By Rich Pollack
Louise Glover remembers when she and her friends would gather on what is now Yamato Rock for one of her childhood birthday parties.
“It was lots of fun,” she said. “When the water would come in, the waves would shoot up like geysers at Yellowstone and splash all over us.”
Back then, in the late 1960s, the Highland Beach property just west of the large outcropping was owned by Glover’s grandmother, Grace Weir. Glover, her friends and family members spent many summer days having a good time on and around the rock.
“When it was flat, it was perfect,” said Glover, who lives in Delray Beach. “You could jump off the rocks, swim around and see a lot of little fish. It was such a blast.”
Glover said that her grandmother owned the property that faces the rock from about 1955. It was sold to Canadian developer Cam Milani in the mid-1970s after Weir’s death.
When Milani died in 1986, his family and Palm Beach County began working on a sale that would turn the property into a county park.
Yamato Rock is a hidden gem that would get wider use among snorkelers and anglers once it becomes part of a county park by 2025 or so. Snorkelers can see the bright orange fire coral and angelfish and damselfish. Anglers can catch snook, tarpon and jacks. Photo provided by Rodrigo Greise
In the decades that have since passed, the property — and by extension Yamato Rock — has been at the center of controversy and legal wrangling that could come to an end in about five years. That is, unless Highland Beach residents can lobby hard enough to put the brakes on what is to be known as the Cam D. Milani Park.
Under a 2010 agreement that came as part of a settlement with the town of Highland Beach, construction of a county park was delayed for 10 years with the county given two five-year extensions before having to either begin construction or sell the property.
In 2019, county commissioners agreed to postpone development of the park for five years but instructed the county’s parks department to begin the legwork that would make it possible for construction to begin in 2025.
Town residents, especially those in the Boca Highland Beach Club and Marina community, have promised to continue fighting the park, which they fear will create traffic and safety issues.
If and when a park is built, Yamato Rock would be an important part of the recreation area, according to people who know the area well.
“It’s a unique feature of that location,” said Eric Call, the county’s parks and recreation director. “People will enjoy it.”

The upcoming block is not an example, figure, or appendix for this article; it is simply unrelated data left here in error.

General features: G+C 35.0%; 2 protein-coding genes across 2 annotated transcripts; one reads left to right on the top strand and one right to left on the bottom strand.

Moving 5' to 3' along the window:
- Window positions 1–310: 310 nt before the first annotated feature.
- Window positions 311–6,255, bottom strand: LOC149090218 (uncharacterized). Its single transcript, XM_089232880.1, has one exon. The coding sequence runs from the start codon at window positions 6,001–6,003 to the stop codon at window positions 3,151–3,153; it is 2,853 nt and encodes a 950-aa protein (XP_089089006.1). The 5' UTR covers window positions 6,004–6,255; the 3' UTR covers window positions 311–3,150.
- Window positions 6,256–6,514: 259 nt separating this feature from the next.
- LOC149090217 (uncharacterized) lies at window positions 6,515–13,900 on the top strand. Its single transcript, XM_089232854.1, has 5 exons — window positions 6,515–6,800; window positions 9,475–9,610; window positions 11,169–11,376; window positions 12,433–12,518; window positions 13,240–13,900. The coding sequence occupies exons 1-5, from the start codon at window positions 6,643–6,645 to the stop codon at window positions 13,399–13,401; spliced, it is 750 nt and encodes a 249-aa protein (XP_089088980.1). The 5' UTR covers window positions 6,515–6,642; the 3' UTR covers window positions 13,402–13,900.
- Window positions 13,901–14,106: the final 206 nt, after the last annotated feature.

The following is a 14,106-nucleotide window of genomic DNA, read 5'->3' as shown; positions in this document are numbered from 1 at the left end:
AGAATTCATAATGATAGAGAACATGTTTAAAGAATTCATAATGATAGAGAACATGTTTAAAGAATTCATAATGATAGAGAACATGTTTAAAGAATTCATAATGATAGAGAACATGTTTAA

What makes Yamato Rock special, Call said, is the marine life that congregates around it. “It’s great for attracting fish,” he said, adding that snorkelers and anglers both are attracted to the area.
Call said that the property, in part because of the outcropping, is unique along Palm Beach County’s coast.
“I think the rock is what gives it character,” he said.
Albert Richwagen, a longtime South Florida resident and owner of Delray Beach Water Sports, said Yamato Rock is one of the best recreational spots in the area for people who want to surf, snorkel or fish, in large part because of its geology.
“There’s nothing like it around,” he said. “There’s not many spots where there’s a rock so close to the shoreline.”
He said the rock holds the sand on the north side while the water is deeper on the south side.
“On the big swells, it’s one of the better surfing spots,” he said.
But, Richwagen said, “It’s too hard to get to and there’s no parking.”
Highland Beach has no public beach access. The only way for non-boaters to get to Yamato Rock now, he said, is to park at Spanish River Park in Boca Raton and walk a half-mile or so up the beach, staying on the public portion.
The outcropping once was called Jap Rock. Several theories exist about how it got that name, with many believing it was due to members of the Yamato Colony of Japanese pineapple farmers going there to fish in the early 1900s.
“It’s still kind of shrouded in mystery. It’s likely white pioneers named it ‘Jap Rock,’” said Susan Gillis, curator of collections at the Boca Raton Historical Society.
Gillis, who pointed out that the outcropping was not really close to the Yamato Colony, said the name was changed in 2006 to be less pejorative.
Glover said she and her family had a different explanation for the name. “We thought it was because the rocks looked like the hats that Japanese pineapple farmers wore,” she said.
Glover said allowing Yamato Rock to be more accessible for public use makes sense and is a concept her grandmother might have supported.
Another parcel she owned on Jupiter Island is now Blowing Rocks Preserve, owned by the Nature Conservancy. It includes an educational center, native plant nursery, boardwalk, oceanside path and a butterfly garden.